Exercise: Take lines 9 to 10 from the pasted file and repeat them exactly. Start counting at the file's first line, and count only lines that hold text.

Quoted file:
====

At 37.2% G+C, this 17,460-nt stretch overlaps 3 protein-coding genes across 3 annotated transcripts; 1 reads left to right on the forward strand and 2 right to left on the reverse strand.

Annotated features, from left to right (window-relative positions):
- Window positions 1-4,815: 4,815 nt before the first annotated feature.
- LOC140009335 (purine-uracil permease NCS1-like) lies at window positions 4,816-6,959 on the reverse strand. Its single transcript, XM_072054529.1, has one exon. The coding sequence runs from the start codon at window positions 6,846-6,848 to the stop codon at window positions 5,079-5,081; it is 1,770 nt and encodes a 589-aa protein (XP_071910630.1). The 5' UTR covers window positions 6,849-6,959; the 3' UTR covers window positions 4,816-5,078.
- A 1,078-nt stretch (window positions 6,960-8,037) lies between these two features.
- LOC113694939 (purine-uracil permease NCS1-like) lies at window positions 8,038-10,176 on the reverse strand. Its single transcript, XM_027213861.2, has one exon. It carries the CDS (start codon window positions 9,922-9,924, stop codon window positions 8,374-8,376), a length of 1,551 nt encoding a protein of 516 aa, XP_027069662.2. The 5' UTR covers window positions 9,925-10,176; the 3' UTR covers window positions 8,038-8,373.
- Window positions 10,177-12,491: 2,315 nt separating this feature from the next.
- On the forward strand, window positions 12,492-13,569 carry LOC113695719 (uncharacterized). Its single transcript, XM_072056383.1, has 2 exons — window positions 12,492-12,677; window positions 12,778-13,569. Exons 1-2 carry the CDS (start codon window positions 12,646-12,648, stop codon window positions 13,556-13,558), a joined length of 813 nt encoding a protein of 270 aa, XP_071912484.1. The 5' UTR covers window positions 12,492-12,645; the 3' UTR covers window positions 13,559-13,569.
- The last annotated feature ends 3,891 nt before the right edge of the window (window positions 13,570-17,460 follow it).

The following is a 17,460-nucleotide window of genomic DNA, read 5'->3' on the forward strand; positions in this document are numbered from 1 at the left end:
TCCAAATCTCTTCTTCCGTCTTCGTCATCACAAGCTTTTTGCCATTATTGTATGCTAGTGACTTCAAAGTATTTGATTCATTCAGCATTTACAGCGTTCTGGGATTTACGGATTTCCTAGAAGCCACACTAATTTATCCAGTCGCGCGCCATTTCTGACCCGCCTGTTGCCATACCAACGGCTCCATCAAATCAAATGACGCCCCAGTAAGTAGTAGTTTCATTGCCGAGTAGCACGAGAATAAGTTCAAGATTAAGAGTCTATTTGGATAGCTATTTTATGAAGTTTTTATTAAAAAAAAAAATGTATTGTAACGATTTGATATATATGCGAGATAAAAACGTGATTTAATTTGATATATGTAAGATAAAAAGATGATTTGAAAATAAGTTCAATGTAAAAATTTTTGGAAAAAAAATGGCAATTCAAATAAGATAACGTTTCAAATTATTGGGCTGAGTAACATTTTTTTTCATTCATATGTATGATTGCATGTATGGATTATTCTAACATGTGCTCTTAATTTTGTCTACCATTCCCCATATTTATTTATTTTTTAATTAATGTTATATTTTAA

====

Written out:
- The last annotated feature ends 3,891 nt before the right edge of the window (window positions 13,570-17,460 follow it).

The following is a 17,460-nucleotide window of genomic DNA, read 5'->3' on the forward strand; positions in this document are numbered from 1 at the left end: